It can’t have escaped your attention that the Vegan diet is growing in popularity. Gone are the days where this diet was confined to only the hard core of environmentalists and animal rights activists. It’s becoming mainstream and with it a growing range of foods suitable for vegans (just think about the McDonalds Vegan burger).

But, is going vegan a good idea? Well, the answer to this depends on the view point. From an environmental stand point then it’s a wonderful move, but is it the right move nutritionally? Opinions are split with some claiming a vegan diet is not only great for the planet, but great for your body while others warn over certain nutrients that go missing from our diet.

In this article I and going to look at the pros and cons of going vegan and provide you with the information you need to come to your own decision. I am not going to tell you whether you should go vegan or not, that’s not my place, but I will hopefully give a fair and balanced look at the concept.

What is a Vegan diet?

Before we start, I want to clarify what it means to be vegan and how it differs from being vegetarian. Vegetarians typically exclude meat, poultry and fish from their diet (although some make exceptions for fish and eggs) and may still consume other products derived from animals including milk, honey, and other foods made using these constituents. Vegans, however, take it one step further. They not only remove meat from their diet, but all products derived from animals.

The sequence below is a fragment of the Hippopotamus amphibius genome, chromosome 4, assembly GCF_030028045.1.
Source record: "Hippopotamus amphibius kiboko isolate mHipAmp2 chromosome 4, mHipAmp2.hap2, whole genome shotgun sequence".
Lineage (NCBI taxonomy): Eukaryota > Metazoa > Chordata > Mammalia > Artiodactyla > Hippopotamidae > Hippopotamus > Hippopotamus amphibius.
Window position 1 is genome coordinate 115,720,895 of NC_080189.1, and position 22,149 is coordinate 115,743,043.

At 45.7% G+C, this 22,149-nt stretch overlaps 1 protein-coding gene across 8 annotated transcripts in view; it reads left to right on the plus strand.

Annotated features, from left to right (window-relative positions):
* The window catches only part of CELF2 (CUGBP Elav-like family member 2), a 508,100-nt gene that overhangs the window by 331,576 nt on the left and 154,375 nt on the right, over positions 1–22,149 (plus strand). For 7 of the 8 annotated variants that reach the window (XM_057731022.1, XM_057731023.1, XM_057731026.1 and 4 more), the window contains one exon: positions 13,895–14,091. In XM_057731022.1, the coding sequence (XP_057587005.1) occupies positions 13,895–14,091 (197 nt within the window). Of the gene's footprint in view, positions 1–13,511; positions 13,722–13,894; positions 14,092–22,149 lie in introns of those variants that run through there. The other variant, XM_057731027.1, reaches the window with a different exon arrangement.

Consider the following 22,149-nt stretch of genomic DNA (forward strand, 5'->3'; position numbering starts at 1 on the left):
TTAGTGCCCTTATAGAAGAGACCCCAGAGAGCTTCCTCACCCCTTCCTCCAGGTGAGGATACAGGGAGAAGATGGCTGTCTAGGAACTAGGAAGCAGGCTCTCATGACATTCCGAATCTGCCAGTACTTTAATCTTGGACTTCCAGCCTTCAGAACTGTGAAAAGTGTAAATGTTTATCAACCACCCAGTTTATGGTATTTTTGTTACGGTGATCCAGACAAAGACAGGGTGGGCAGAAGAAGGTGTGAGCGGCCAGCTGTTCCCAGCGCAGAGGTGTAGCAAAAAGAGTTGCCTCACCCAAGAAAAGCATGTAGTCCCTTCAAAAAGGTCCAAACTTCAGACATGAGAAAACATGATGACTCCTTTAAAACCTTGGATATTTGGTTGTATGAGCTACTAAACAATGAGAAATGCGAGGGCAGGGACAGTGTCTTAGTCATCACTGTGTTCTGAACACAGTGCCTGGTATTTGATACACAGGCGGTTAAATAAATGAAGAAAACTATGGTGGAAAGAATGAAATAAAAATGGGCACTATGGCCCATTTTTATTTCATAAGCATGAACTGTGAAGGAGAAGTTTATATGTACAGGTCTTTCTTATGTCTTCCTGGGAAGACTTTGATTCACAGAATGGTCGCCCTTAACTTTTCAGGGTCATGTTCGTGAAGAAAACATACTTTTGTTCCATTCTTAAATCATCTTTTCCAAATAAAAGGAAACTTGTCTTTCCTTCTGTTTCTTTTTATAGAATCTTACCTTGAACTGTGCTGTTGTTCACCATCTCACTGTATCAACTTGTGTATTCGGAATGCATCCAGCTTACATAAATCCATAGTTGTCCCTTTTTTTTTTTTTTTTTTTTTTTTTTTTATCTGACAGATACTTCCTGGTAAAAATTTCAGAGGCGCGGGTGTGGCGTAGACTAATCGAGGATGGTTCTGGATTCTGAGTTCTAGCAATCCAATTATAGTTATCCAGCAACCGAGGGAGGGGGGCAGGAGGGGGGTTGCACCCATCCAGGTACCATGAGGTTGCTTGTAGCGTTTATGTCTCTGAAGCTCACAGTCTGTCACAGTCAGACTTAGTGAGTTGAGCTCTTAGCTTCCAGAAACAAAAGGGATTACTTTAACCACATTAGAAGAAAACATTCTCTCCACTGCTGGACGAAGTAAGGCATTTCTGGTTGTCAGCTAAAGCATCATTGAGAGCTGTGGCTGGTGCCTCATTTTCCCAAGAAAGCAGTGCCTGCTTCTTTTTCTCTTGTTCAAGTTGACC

What are the benefits of a vegan diet?

Having defined the vegan diet, it’s now time to highlight the benefits of going vegan of which there are several.

  • Environmental benefits: Without going too in depth, farming meat is enormously inefficient compared to farming crops giving fewer calories per hectare. It also takes greater volumes of water to produce meat than it does crops. By removing meat from the diet, you help reduce carbon emissions and help stop farming practices which cause stress to animals in several ways.
  • Promotes weight loss: By cutting out animal products you will inevitably reduce consumption of certain man-made foods (think chocolate) and could eat a considerably ‘cleaner’ diet. This can help you lose weight.
  • Reduced costs: Anyone who has gone shopping will know how expensive meat can be. By switching to a vegan diet, you’ll fill your trolley with pulses, vegetables, nuts and cheaper meat alternatives which are less money.
  • May help lower cholesterol: Jackie Keller, nutritionist, wellness coach and founder of NutriFit, an LA-based food delivery service, references a study in Diabetes Voice in 2007 that showed that people with Type 2 diabetes who adopted a vegan diet reduced their LDL (low density lipoprotein) cholesterol by 21 percent — significantly more than the 9 percent drop seen by another group on the American Diabetes Association diet.
  • May help lower blood pressure: Paragi Mehta, a registered dietitian and the creator of www.healthfulfilling.com, says that according to a 2009 position paper of the American Dietetic Association, vegetarian eating is linked with decreased risk of death from ischemic heart disease.